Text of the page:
So eager was Golovkin to get his mitts on Canelo that he insisted the national anthems of Kazakhstan, Mexico and the USA were played before the first pay-per-view fight on the card, a full three hours before the main event.
Triple G did not want to be kept waiting in the ring while three long anthems were performed just before the first bell.
For this he was accused by Team Canelo of being unpatriotic, just one of the many barbs and insults fired in the angry build up.
A scattering of a couple of hundred fans stood to applaud the singers as we all settled down to a long wait for the big one.
Golovkin’s face told the story of some nasty shots but he showed his typical drive and never-say-die attitude
Both men’s conditioning was pushed to the limit over 12 rounds but they showed remarkable fitness to battle to the end
Alvarez landed some big punches of his own but GGG showed off his famously unshakeable chin
When Triple G’s arrival at his dressing room came up on the giant screens there was sustained booing from those of the thousands of Mexicans in town to celebrate their country’s Independence Day already inside the arena.
He just smiled at the hubbub outside, accustomed as he is to fighting abroad. In fact, he has never fought in his homeland during his professional career.
Golovkin had to be patient. Key fights on the undercard produced quick knock-outs and there was a gap of more than an hour-and-a-half after the chief supporting bout.
They tried to keep everyone awake with thudding music and appeals for the rival supporters, in the American way, to ‘make some noise.’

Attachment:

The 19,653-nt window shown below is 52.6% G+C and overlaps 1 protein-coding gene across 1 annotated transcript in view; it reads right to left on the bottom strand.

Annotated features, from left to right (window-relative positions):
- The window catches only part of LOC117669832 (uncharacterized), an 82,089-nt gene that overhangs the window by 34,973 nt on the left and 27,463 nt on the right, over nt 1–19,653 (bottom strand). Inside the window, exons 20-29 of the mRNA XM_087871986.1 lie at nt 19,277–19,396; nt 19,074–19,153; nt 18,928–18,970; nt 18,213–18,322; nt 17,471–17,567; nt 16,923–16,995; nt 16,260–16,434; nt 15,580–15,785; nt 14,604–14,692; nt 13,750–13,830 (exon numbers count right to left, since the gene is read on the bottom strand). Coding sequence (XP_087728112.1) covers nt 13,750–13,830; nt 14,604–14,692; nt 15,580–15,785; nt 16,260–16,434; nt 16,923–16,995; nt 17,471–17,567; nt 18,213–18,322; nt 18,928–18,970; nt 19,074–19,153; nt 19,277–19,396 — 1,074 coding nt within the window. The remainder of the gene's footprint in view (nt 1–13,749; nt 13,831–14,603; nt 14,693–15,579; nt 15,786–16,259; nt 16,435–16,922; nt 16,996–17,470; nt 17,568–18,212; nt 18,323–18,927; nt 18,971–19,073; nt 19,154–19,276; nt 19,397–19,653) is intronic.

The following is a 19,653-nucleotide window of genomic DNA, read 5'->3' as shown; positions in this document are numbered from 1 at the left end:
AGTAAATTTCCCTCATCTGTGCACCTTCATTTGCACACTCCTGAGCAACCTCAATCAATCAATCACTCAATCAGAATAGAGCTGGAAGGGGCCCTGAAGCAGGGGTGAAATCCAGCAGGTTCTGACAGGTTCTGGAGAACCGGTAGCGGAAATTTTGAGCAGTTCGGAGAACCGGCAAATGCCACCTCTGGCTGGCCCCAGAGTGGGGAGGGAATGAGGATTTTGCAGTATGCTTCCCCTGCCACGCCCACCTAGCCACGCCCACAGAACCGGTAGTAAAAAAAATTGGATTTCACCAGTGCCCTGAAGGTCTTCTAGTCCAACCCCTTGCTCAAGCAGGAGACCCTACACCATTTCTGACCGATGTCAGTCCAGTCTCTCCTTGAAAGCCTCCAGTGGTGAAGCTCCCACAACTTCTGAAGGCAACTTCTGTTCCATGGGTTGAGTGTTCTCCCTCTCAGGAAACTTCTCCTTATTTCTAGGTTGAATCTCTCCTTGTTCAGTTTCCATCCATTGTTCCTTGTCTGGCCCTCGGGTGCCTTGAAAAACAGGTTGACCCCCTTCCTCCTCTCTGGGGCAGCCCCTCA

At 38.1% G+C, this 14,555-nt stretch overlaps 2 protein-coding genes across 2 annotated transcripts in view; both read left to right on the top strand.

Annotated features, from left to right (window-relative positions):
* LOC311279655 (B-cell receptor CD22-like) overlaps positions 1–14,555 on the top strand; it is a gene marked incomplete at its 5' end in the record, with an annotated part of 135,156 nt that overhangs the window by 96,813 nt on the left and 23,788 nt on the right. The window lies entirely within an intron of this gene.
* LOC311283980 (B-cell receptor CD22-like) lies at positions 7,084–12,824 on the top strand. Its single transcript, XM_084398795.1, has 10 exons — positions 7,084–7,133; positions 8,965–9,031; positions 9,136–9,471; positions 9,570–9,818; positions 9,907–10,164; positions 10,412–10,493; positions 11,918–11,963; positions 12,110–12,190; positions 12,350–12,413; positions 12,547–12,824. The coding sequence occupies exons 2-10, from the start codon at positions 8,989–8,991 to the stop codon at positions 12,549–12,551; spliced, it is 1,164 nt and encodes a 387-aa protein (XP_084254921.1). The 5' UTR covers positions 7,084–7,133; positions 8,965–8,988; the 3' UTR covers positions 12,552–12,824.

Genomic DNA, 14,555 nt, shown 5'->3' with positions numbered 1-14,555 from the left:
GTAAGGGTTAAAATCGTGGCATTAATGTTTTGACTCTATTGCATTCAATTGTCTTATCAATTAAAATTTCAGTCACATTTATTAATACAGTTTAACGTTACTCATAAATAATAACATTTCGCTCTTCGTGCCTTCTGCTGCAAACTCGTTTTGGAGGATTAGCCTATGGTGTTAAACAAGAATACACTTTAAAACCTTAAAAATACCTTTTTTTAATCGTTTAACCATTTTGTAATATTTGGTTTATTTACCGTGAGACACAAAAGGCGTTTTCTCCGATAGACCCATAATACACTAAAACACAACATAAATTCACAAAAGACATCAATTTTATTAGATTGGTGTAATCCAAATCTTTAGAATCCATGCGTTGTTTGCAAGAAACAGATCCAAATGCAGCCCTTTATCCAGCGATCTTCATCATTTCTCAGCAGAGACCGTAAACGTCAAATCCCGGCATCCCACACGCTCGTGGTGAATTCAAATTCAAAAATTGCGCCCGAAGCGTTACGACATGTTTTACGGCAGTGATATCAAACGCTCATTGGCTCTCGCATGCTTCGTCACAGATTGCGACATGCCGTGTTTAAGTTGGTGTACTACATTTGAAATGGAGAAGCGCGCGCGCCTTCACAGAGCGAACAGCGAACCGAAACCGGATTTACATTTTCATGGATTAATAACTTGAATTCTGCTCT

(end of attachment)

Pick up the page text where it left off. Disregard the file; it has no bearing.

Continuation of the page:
There was plenty of that as Canelo came to the ring, to a rousing Mariachi singing of Mexico Lindo – Mexico the Beautiful.
As in the first fight Golovkin dictated the opening with his jab. Canelo landed a couple of body shots but lost the first round, which ended with a sporting nod from Golovkin.
Canelo stepped up a gear in the second, much more even round. The Triple G jab still effective but some solid lefts from the Mexican probably edged the round.
The third was a highly technical round. Both were fencing for the opening and Triple G found a couple for left hooks to steal this one.
Golovkin was beginning to go for it now and stopped Alvarez in his tracks, first with a left uppercut, then a big right cross.
The fifth was a steadier round interspersed with some wild misses from both. Golovkin was still the busier though and Canelo needed to up the pace to stop the fight slipping away from him.
T-Mobile Arena in Las Vegas played host to one of the fights of the year and the fans were kept on the edge of their seats
It was a compelling fight for all 12 rounds and there is even the possibility that there could be a third encounter
Alvarez slipped to the canvas and the referee correctly ruled that it wasn’t a knockdown before they continued
There was better work from Canelo in the sixth with his jab, a couple of crisp rights and a strong finish get him back into it.
Canelo certainly engaged more than a year ago but found it hard to unlock the puzzle of Golovkin, who got marginally the better of the finishing flurries in the seventh.
The eighth was by far Canelo’s best round and he brought the Mexican majority to their feet for the first time with a succession of clubbing rights.
At last they were warming up for the grudge battle they promised. Both land heavily with left and rights for the first big even round on my card.
Canelo lasted better this time and started the tenth well, only to be pounded in the middle of the round by a furious assault from Golovkin, then again at the end after rallying heroically.
Golovkin went for the KO he craved again in the penultimate round, but once Canelo battled bravely on.
Canelo went down but only with a slip from fatigue. Canelo finished the stronger and, praise be, they embraced like gladiators at the end of thunderous final round.
Alvarez’s majority decision win came in front of thousands of his supporters on Mexico’s Independence Day
The 28-year-old has plenty of options ahead of him and could face mandatory challenger David Lemeux